Smoke and Gold

At the time of writing, it is winter in the North of England and lately there’s been snow, hail, sleet, frosty mornings and icy winds.  I’m glad to be able to light a coal fire sometimes and sit and watch the flames. There’s a whole process of clearing ashes, chopping kindling wood and fetching coal and this led me to consider a few things about tending the hearth.  Recently the chimney-sweep came and I was reminded of my father, who used to be a fireman.  He had often attended chimney fires and warned me of the dangers.

Sitting in the flickering firelight, I recalled a day when my dad was driving me through the English countryside that he loved so much.  He nodded towards the horizon on my side of the car and said: “There’s a fire over there.”  I looked out but couldn’t see anything.  I had plenty of time to stare out of the side window whereas he had only caught a glimpse, yet it took me quite a while to make out the smoke on the far horizon.  I peered into the distance where it merged with clouds.  I realised that he had been able to quickly read the landscape, the swirls of smoke and the way it was travelling when he said: “That’ll be a barn on fire.”  I asked how he knew and he answered: “Because I’ve driven towards a lot of fires in my time!”

It may seem obvious that we notice things that are familiar to us or to which we’ve trained ourselves to pay attention.  Yet it shows how particular our perception is and reveals the importance of focus and attention.  A fisherman looks at a river with knowing eyes and sees it differently from a casual passerby.  We look out upon the world and pick out those threads that are important or attractive to us.

We interpret and overlay what we see according to our memories and beliefs, preconceptions and preoccupations.  You could say that everyone is looking through an individual pair of glasses.  Then we each go on to select different details; bringing together fragments, threads and slivers; binding them into strands; creating a particular weaving.  We all perceive reality differently and create our own personal tapestry.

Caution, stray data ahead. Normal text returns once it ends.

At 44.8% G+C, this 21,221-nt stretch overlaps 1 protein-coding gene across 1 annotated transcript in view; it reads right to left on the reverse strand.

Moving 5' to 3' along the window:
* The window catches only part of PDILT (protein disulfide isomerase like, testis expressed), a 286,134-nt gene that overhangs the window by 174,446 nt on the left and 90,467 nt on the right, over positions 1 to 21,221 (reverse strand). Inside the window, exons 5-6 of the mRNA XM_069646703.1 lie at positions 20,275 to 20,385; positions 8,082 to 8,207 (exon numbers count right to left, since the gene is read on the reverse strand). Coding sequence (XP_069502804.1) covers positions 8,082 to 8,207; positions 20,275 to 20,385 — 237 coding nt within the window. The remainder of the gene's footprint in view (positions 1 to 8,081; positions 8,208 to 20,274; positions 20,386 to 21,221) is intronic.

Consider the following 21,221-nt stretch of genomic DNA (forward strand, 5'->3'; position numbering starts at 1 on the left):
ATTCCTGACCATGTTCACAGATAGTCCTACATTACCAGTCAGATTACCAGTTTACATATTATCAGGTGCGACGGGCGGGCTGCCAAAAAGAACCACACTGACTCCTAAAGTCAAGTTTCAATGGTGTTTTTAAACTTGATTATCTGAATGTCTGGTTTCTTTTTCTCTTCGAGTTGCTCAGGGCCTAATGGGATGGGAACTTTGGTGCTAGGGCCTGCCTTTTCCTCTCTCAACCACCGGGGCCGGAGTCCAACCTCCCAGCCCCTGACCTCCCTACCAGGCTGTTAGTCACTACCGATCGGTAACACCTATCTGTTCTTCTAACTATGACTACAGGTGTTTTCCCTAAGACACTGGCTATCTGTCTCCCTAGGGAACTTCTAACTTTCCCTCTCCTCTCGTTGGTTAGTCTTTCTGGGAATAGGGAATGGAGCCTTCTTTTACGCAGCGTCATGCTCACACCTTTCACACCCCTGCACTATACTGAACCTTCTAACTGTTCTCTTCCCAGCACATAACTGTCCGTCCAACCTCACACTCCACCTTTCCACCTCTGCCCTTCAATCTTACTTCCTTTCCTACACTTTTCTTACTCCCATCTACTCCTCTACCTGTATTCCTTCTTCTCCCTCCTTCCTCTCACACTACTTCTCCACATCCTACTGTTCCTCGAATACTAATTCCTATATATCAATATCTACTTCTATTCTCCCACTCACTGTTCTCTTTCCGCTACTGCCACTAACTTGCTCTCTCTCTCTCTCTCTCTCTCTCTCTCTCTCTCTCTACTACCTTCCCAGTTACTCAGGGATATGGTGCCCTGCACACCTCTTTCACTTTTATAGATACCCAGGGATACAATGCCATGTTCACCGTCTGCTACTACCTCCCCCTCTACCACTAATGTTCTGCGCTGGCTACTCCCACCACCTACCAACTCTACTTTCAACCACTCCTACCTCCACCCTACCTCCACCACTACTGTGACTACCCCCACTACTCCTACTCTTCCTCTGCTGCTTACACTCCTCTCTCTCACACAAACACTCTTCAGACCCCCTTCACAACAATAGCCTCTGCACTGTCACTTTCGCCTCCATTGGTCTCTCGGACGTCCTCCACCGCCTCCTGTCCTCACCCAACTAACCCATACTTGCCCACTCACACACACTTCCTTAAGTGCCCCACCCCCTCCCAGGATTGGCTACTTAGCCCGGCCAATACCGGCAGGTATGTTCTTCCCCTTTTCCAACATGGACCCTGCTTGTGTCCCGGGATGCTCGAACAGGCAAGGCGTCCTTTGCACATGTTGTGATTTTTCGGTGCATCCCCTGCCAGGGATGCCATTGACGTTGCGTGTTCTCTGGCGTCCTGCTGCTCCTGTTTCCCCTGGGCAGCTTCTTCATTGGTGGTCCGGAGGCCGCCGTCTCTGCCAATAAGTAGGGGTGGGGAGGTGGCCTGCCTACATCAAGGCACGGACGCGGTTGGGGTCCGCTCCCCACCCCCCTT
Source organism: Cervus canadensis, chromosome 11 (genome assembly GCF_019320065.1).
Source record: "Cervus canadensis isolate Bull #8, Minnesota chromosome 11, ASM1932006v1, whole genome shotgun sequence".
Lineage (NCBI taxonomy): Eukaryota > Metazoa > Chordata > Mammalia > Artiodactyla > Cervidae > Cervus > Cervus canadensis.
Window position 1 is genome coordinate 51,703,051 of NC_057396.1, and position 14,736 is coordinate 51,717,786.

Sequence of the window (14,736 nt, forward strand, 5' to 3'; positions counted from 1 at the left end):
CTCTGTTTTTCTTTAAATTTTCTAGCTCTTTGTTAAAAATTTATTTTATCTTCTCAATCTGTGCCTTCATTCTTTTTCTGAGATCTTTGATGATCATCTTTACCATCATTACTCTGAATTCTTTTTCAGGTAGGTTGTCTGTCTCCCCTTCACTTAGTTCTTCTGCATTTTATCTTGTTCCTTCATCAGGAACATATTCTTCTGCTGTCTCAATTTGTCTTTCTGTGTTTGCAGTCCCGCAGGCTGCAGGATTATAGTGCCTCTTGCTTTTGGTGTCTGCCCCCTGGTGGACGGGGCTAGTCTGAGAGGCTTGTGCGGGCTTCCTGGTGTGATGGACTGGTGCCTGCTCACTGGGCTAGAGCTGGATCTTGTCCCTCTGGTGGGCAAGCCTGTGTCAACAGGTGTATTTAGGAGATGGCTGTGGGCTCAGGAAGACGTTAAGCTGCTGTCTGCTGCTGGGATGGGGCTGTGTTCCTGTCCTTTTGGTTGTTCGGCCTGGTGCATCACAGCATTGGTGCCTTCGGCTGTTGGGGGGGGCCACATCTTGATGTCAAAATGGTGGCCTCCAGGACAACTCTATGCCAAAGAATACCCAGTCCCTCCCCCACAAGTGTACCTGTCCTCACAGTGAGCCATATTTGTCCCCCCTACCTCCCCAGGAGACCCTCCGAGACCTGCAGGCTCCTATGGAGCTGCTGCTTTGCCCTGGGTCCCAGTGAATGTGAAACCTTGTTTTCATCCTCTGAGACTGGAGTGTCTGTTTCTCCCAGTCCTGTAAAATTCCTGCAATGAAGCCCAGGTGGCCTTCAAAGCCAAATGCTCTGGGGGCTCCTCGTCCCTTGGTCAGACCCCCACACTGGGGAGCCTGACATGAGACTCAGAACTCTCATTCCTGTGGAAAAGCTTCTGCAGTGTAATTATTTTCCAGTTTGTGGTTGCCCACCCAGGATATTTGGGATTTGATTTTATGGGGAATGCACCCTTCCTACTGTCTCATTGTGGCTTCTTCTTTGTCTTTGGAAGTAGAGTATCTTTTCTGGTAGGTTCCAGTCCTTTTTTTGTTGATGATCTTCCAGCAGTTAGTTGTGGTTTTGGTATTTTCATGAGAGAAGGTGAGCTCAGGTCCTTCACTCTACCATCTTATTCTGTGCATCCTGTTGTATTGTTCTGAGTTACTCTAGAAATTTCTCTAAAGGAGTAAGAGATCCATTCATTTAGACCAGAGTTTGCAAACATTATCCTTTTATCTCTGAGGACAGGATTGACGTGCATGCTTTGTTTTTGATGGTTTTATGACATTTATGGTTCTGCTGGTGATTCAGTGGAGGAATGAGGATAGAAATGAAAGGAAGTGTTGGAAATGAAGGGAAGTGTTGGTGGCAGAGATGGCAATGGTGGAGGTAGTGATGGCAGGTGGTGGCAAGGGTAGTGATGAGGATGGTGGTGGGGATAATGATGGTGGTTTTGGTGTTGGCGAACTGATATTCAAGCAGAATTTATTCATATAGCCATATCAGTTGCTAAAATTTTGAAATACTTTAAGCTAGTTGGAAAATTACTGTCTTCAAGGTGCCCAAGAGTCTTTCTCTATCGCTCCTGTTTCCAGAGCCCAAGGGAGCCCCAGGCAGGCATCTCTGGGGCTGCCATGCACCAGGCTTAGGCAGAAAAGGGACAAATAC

So much is to do with perception and focus. Recently I discovered that the word ‘focus’ has a Latin root meaning ‘hearth’.  And I noticed that the word ‘hearth’ contains the words ‘hear, ear, heart, art and earth’.  I had been writing about art and healing and considering the importance of listening.  It had occurred to me that when I am working on a painting or a collage, it is as much a process of ‘listening’ as it is of looking.  There is a way of tuning in and hearing the story that the picture wants to tell;  of shifting attention from the thinking mind to begin listening to the heart and opening to the flow of intuition.  In the creative process we bring focus, we attend to the ‘hearth’ and can be connected to ‘hear, ear, heart, art and earth’.

In ‘Art and Alignment’, I write about art and healing and tell of my own recovery from a life-threatening illness.   The manual gives details of how practising the Emerald Alignment, as well as a simple method of meditation, assists with this connection to our intuition, our ‘inner tutor’.  It also contains personal stories from Friends of Rainbow Light Trust, Nancy Wait and Betty Warters.  The thread that runs throughout is of the many ways that art and creativity can help us in healing the wounds that we carry and in restoring the soul.  The soul knows how to heal itself when we can get ourselves out of the way and help provide the right environment and tools.  Sometimes we are brought low and broken before we find the resolve to dig deeply, do some mending and discover some gold.  We are threaded through with gold and it is our task to add these threads to the weave of the world.  Here is a short extract on the subject of releasing memory:

“In Japan, kintsukuroi refers to the act of repairing broken pottery by filling in the cracks with gold.  The cracks reveal the history of the pot and instead of trying to hide the damage, the delicate practice of kintsukuroi illuminates it.  Gold suggests the luminous energy of consciousness.

There is an understanding that in the broken places there is a unique beauty and that there is an art to the act of mending.  When we mend, we make meaning from our experiences and shed light into the dark corners.  We are walking memory banks and art has huge healing potential in the way that it carries the power to assist in the release of memory.  In the healing process we attend to our wounds, reveal our scars and allow stories to emerge.  There are hidden and forgotten parts in each one of us waiting to be reclaimed and through expression there can be transformation.  We need to dig deep and become like archaeologists or deep sea divers!”